The proposed site for the AFHP is located on the Kuribrong River, a tributary of the Potaro River.
It (AFHP) has its genesis in an initial study that was carried out between 1974 and 1976 to explore the hydroelectric potential in the country under a grant from the United Nations.
AFHP is originally scheduled to add some 100 megawatts of electricity to the national grid and in time expand to 195 megawatts.
AFHP will be powered by the Amaila storage dam site to be located near the top of Amaila Falls and would impound the waters of both the Kuribrong and Amaila Rivers.
Following a series of meetings with Government, a Memorandum of Understanding was signed between the developers and Government on May 23, 2006 outlining the agreement to proceed with the development of AFHP.
The schedule that was agreed to had placed the start of construction of AFHP in August 2007 but to date there has been no financial closure, hence a standstill.
The licence was supposed to have expired in July and President Bharrat Jagdeo had promised to withdraw it but subsequently extended it to September.
According to Jagdeo, the country was looking to have investors build the plant.
Hinds also told the Economic Services Sector Committee of the National Assembly that there were also several other projects on stream in the alternative energy sector for electricity such as solar and wind farms.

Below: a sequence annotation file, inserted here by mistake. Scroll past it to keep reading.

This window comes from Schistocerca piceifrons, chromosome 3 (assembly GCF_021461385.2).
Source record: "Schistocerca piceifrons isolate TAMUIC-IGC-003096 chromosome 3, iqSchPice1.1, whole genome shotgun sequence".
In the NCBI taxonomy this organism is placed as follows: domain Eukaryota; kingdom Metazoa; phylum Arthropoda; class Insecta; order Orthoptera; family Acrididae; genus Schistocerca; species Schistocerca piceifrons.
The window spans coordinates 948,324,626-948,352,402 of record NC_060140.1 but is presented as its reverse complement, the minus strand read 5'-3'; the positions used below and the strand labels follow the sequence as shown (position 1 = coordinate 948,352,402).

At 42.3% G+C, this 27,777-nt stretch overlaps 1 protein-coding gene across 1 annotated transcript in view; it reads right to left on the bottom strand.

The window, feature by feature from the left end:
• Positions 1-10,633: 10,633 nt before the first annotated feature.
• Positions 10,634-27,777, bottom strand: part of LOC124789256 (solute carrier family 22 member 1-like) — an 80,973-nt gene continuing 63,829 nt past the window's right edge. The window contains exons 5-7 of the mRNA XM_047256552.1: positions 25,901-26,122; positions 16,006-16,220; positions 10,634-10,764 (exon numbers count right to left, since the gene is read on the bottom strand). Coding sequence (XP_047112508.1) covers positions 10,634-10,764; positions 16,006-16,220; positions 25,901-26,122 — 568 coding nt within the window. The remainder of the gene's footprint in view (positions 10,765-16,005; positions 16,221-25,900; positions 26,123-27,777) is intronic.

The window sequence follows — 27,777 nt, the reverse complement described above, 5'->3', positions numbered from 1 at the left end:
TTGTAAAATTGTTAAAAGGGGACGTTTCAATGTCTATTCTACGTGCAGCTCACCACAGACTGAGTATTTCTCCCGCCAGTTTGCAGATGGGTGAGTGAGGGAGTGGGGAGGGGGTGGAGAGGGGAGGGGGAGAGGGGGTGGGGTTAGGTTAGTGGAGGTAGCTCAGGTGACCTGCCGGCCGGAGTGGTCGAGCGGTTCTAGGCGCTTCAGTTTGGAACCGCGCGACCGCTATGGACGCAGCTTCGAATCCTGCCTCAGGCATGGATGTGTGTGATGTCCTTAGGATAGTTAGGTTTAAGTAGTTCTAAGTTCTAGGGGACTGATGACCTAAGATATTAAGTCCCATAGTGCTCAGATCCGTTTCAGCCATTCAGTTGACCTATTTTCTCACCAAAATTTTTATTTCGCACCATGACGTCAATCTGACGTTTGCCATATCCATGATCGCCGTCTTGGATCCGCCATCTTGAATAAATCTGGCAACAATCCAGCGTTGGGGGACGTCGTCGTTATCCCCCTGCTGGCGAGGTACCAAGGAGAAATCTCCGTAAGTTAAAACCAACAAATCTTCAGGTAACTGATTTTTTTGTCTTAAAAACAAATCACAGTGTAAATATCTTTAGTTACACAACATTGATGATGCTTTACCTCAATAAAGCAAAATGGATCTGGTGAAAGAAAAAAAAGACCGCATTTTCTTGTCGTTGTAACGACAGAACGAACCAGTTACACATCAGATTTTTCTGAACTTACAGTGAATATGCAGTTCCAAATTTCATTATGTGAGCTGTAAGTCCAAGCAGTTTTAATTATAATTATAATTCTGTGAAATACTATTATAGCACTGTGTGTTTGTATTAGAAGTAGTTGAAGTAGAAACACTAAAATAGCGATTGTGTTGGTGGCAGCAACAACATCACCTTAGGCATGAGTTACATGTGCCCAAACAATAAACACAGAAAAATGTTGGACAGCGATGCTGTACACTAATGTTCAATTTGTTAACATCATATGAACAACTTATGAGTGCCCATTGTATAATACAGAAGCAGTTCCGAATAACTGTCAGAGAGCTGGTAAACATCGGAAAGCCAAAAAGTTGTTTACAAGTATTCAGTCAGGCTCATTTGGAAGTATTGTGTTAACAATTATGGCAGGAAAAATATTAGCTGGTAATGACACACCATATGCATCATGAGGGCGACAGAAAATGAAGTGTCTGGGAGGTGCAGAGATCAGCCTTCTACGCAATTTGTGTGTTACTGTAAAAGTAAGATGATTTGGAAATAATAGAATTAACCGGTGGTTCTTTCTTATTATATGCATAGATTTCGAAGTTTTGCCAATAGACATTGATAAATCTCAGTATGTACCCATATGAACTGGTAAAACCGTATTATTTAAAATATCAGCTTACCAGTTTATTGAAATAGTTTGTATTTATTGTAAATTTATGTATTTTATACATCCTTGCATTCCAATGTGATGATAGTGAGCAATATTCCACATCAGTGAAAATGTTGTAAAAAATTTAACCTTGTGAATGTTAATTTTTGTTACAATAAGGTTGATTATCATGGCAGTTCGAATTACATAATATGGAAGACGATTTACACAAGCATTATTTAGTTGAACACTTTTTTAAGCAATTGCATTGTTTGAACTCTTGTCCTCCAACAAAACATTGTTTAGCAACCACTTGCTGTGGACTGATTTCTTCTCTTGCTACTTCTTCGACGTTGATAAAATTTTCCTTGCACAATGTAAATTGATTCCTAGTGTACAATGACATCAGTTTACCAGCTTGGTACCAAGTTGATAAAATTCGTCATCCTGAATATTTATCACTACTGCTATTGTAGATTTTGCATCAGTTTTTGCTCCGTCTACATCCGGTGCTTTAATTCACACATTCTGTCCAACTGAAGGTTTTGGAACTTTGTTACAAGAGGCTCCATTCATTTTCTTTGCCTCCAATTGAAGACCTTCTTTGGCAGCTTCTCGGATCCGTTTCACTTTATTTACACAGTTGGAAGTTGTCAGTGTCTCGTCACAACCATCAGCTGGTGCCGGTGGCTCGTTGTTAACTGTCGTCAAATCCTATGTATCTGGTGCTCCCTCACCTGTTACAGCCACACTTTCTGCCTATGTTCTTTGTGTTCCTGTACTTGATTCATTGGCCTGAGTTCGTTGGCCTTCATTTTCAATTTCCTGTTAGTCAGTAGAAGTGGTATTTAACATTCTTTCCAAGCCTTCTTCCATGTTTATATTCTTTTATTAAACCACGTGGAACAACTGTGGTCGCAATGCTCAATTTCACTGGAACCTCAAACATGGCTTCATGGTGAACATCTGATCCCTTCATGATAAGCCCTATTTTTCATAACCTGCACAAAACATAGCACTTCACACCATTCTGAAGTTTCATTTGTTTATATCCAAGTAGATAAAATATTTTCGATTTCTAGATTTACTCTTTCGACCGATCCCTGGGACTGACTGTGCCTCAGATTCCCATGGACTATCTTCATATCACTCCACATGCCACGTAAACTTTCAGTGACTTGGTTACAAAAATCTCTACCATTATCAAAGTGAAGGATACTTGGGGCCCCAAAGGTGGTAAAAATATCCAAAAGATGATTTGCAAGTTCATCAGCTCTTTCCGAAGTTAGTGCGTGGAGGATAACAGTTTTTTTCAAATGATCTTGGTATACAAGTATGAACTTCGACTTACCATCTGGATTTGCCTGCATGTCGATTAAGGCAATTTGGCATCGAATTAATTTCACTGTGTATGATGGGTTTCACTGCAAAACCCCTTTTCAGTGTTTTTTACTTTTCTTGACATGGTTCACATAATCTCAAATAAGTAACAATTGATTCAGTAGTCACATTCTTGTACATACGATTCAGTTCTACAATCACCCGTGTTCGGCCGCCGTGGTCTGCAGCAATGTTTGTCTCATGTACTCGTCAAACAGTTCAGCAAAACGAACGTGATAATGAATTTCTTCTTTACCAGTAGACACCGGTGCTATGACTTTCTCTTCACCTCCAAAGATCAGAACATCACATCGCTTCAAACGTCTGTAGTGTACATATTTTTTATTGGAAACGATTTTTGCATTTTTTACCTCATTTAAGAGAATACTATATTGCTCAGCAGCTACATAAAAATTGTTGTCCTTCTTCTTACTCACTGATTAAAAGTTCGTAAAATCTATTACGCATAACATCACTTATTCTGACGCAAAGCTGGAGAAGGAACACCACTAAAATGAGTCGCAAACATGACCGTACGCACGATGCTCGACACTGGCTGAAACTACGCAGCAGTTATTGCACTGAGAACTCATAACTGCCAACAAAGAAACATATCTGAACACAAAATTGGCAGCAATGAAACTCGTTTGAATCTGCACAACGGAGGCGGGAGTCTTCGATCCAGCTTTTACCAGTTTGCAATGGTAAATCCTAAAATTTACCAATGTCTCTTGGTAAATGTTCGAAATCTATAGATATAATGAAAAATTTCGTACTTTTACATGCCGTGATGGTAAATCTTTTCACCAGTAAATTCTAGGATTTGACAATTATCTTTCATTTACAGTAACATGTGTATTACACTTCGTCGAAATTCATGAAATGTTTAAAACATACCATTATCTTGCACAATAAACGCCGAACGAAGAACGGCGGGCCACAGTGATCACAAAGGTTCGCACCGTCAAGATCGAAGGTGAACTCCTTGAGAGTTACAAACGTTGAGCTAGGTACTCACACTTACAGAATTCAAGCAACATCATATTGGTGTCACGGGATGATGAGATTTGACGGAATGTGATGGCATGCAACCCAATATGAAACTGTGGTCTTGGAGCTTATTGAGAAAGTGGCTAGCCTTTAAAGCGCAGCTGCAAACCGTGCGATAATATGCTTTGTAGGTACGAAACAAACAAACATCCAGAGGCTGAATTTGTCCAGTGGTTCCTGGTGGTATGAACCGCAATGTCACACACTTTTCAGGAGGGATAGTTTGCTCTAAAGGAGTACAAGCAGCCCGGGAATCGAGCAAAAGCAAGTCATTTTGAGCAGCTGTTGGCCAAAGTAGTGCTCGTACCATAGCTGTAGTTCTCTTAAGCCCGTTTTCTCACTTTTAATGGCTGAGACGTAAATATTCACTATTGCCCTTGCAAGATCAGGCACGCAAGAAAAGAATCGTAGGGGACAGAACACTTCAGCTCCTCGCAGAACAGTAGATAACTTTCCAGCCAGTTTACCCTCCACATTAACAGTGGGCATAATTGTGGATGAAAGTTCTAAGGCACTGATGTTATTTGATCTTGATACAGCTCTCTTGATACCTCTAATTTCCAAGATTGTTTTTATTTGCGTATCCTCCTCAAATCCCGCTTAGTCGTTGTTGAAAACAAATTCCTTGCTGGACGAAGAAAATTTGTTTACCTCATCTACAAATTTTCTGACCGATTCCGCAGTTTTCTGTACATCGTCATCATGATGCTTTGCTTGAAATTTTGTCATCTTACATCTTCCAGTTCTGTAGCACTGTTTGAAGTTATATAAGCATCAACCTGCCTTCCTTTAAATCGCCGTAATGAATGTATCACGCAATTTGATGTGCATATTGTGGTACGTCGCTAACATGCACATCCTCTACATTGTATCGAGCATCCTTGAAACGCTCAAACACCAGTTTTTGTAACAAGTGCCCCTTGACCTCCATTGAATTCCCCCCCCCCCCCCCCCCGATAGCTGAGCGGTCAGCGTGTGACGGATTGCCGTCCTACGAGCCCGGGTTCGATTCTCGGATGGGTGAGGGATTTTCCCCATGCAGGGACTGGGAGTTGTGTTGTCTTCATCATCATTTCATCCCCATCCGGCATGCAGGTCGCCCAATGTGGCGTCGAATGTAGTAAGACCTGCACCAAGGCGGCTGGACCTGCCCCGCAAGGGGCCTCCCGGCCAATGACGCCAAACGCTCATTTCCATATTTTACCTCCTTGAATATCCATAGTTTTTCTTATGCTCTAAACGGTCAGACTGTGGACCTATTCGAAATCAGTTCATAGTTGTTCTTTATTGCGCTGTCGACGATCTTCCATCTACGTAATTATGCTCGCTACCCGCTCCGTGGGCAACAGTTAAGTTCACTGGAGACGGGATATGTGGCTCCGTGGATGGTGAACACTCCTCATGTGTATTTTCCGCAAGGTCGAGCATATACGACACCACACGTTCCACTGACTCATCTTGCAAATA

He noted that currently there is an Inter-American Development Bank pilot project through which four villages are being outfitted with photovoltaic panels to utilise the rays of the sun to provide electricity.
Currently, the project is proving to be extremely expensive, costing $300,000 to outfit each home.
As it relates to wind farms, he noted that for interior locations there needs to be feasibility studies conducted first.
The wind farm project closest to realization is a proposal for Hope Beach on the East Coast of Demerara, according to Hinds.
“Biomass and biofuels such as ethanol are currently under review.”
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